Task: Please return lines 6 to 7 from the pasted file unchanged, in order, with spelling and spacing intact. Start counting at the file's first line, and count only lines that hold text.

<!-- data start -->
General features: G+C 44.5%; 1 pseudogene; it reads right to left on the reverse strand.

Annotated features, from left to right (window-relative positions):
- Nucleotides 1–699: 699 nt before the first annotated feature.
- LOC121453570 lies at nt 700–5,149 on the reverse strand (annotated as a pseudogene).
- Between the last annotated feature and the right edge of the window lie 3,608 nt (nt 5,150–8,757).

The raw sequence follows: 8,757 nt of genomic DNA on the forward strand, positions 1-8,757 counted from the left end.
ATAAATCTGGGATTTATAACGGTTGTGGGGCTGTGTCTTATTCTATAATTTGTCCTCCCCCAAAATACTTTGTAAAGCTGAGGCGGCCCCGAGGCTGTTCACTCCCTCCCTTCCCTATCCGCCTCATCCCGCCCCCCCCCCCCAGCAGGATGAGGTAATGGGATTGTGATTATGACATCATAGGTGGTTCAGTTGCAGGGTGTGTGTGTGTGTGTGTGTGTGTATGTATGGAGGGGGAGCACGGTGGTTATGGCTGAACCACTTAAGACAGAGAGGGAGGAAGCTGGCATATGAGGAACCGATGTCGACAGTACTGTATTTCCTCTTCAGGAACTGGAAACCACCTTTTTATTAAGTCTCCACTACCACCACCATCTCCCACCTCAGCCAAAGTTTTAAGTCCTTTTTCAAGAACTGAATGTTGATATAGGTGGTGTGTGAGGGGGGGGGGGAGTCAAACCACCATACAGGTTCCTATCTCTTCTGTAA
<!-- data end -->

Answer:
The raw sequence follows: 8,757 nt of genomic DNA on the forward strand, positions 1-8,757 counted from the left end.
ATAAATCTGGGATTTATAACGGTTGTGGGGCTGTGTCTTATTCTATAATTTGTCCTCCCCCAAAATACTTTGTAAAGCTGAGGCGGCCCCGAGGCTGTTCACTCCCTCCCTTCCCTATCCGCCTCATCCCGCCCCCCCCCCCCAGCAGGATGAGGTAATGGGATTGTGATTATGACATCATAGGTGGTTCAGTTGCAGGGTGTGTGTGTGTGTGTGTGTGTGTATGTATGGAGGGGGAGCACGGTGGTTATGGCTGAACCACTTAAGACAGAGAGGGAGGAAGCTGGCATATGAGGAACCGATGTCGACAGTACTGTATTTCCTCTTCAGGAACTGGAAACCACCTTTTTATTAAGTCTCCACTACCACCACCATCTCCCACCTCAGCCAAAGTTTTAAGTCCTTTTTCAAGAACTGAATGTTGATATAGGTGGTGTGTGAGGGGGGGGGGGAGTCAAACCACCATACAGGTTCCTATCTCTTCTGTAA